Jesus told a story of three friends invited to a wedding. According to the culture of that time, they had apparently accepted the honor of the gracious invitation given them, but when the date approached each gave excuses because of other matters that now occupied their time and required their attention. Their excuses were different, but the circumstance was the same for all – they now preferred doing something other than what they had said they would do. “They all alike began to make excuses.” Luke 14:18 NIV.

One man asked to be excused because of a possession. Wouldn’t it have been wiser for him to inspect his property before its purchase, rather than after? Another man asked to be excused because of business. That would not be a sound business practice, buying business equipment without knowing how well it would work. Another man asked to be excused because of his recent marriage. In the Jewish culture, even a recent marriage would have been the product of much prior time preparing a home to which he would receive his bride. All were excuses, not reasons.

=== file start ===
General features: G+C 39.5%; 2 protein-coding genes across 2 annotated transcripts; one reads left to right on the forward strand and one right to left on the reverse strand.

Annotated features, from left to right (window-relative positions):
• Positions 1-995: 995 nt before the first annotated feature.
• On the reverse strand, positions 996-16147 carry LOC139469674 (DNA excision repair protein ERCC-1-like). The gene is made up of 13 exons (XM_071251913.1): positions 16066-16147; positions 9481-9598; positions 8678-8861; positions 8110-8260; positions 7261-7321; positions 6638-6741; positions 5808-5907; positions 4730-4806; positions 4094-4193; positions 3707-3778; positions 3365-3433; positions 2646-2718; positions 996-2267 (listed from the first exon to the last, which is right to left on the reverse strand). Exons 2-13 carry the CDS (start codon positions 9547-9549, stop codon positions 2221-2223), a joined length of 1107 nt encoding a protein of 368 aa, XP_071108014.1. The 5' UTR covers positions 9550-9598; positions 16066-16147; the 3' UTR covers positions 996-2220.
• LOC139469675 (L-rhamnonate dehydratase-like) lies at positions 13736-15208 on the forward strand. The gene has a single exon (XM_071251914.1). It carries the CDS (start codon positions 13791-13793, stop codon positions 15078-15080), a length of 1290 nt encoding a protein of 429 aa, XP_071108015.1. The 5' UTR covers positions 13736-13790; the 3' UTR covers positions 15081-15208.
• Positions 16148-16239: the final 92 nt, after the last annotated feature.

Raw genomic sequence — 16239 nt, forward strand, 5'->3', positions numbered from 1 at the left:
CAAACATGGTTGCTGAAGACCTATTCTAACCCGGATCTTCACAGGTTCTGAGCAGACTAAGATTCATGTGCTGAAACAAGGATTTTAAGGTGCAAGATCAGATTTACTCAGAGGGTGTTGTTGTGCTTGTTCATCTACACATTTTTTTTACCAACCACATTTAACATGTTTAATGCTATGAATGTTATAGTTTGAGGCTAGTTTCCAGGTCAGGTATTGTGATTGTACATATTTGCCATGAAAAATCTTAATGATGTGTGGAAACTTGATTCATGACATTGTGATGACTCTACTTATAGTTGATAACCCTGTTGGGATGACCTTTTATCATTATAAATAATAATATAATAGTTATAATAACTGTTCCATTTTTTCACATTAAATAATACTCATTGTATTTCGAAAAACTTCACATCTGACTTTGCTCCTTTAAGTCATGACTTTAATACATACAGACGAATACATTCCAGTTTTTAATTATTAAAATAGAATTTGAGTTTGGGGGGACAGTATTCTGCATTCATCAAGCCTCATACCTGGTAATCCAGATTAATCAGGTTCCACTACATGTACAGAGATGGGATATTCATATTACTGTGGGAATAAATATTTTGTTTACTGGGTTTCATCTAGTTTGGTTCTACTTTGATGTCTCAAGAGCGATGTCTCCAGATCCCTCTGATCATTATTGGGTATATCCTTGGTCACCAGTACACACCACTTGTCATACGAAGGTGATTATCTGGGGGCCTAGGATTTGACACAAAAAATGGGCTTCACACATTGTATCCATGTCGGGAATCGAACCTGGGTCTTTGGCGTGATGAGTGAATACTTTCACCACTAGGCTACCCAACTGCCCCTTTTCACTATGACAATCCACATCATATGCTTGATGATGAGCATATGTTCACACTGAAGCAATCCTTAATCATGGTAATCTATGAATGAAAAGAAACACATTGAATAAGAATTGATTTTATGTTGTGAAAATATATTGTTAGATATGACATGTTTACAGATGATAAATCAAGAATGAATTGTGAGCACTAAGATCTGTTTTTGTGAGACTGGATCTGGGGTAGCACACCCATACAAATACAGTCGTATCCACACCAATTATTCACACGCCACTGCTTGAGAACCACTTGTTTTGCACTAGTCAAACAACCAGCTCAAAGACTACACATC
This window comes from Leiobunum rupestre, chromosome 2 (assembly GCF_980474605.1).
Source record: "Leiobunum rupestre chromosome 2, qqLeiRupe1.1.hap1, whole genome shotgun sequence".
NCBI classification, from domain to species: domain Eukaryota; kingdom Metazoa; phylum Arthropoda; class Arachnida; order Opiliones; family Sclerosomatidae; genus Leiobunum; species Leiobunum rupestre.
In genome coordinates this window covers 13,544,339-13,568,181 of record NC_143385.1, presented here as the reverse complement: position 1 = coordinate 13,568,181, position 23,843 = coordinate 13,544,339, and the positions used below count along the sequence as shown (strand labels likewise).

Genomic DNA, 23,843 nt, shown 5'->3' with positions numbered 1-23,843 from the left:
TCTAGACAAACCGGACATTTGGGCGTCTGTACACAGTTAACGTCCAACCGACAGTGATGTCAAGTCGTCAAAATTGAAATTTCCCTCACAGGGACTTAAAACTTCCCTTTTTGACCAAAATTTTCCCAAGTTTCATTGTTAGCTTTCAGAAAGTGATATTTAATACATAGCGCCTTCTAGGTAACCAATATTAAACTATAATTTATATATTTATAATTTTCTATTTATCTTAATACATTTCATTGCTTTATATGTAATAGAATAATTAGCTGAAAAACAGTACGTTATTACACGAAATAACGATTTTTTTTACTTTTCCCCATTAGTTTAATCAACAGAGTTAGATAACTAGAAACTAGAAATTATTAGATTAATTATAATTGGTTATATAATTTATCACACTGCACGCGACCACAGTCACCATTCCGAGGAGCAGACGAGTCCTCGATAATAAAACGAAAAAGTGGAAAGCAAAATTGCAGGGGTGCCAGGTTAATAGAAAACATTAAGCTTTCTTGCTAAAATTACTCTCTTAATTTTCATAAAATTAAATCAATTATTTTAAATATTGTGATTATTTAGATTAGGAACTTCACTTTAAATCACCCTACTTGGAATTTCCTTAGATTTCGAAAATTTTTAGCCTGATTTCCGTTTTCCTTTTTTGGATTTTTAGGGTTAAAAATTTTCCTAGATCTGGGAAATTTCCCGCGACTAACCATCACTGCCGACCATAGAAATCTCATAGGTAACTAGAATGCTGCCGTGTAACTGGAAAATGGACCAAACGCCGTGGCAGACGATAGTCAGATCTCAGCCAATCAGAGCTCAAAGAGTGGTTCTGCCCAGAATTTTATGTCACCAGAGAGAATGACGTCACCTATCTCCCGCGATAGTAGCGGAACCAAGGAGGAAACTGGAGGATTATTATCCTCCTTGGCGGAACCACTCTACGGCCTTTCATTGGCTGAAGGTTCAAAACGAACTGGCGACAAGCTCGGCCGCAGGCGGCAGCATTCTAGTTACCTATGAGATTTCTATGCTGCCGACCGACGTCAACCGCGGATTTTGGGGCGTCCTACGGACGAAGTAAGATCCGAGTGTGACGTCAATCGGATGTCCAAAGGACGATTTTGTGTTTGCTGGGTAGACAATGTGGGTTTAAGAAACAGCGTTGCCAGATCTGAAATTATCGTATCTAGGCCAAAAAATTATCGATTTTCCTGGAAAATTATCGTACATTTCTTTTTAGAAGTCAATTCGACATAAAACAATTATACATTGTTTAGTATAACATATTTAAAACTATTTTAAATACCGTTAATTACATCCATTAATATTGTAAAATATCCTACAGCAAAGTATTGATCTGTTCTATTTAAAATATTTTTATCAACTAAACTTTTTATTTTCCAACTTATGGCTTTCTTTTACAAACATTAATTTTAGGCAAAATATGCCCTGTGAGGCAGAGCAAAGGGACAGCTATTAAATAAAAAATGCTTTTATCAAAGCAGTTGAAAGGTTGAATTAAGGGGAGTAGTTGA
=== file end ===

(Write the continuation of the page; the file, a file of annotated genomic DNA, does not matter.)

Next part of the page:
I think a lot of excuses are born from circumstances similar yet today – things you want to do or have, matters you consider more personally enriching or rewarding, and people whose goodwill you regard more highly. An excuse is easy to find when you are looking for one; sometimes they may cost more than you foresee. Here’s what is eternally important: allow yourself no excuses in your relationship with God. “People have no excuse at all! They know God, but they do not give Him the honor that belongs to Him, nor do they thank Him.” Romans 1:20-21 NIV.

My prayer for you today is that you live in a way that requires no excuse to God or man.